Costco (COST) reported its November results. The retailer has the odd habit of issuing monthly numbers at 3 a.m. Maybe it hopes that it will get ahead of the other financial news for the day.
Costco also announced its revenue for its fiscal quarter ending November 22. Net sales for the first quarter of fiscal 2010 increased 6% to $16.92 billion from $16.04 billion. Same-store sales were up 3%, but that is only because of strength at the firm’s overseas operations where the figure rose 13%.
The market had almost no reaction to the Costco numbers, and its share price was flat as the market opened.
Costco is a hard company to place among the largest retailers. It offers sharp discounts on most of its items, but its shoppers are more upscale than Wal-Mart’s (WMT). Analysts are left wondering if reasonable results from Costco are reflective of the broader retail environment or a by-product of people with reasonable discretionary spending coming back into the market as the economy improves.
Most of the stocks of the large retail companies trade near 52-week highs. Costco shares change hands at $58.60, just below its annual top of $61.25. Target (TGT) and Wal-Mart are also near the high ends of their trading ranges. The danger of investing in these companies now is that the holiday season may disappoint Wall Street. Early indications are that brick-and-mortar retail sales are running flat with 2008, but 2008 was one of the worst holiday retail seasons in decades.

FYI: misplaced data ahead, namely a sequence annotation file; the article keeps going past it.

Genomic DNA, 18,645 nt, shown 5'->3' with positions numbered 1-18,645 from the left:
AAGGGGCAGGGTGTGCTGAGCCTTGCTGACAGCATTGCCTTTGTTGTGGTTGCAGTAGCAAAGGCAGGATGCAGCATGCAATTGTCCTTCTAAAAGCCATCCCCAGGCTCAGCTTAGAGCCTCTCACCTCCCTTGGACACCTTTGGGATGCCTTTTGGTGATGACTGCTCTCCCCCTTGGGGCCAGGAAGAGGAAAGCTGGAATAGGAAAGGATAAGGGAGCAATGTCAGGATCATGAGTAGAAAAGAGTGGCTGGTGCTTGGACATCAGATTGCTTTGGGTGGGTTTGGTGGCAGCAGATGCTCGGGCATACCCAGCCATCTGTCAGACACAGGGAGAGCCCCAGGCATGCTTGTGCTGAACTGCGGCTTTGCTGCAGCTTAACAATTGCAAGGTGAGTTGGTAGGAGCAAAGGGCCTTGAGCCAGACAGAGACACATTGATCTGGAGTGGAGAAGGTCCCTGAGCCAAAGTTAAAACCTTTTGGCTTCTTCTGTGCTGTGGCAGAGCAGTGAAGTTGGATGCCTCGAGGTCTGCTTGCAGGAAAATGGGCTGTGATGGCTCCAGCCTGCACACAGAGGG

The largest difference in retail results for the calendar fourth quarter of 2009 may be e-commerce activity. Research from comScore and several other firms that measure online sales show that revenue in that part of the retail sector is up 4% to 5%. That should benefit retailers including Wal-Mart, Target and Best Buy (BBY), which have heavy traffic to their online stores. Costco’s e-commerce business is much smaller, which could undermine its figures for November and December.
The reason that the market may be ignoring Costco’s numbers is that they do not show how the company did on the Thanksgiving weekend or in early December. Those are the only figures that investors really care about.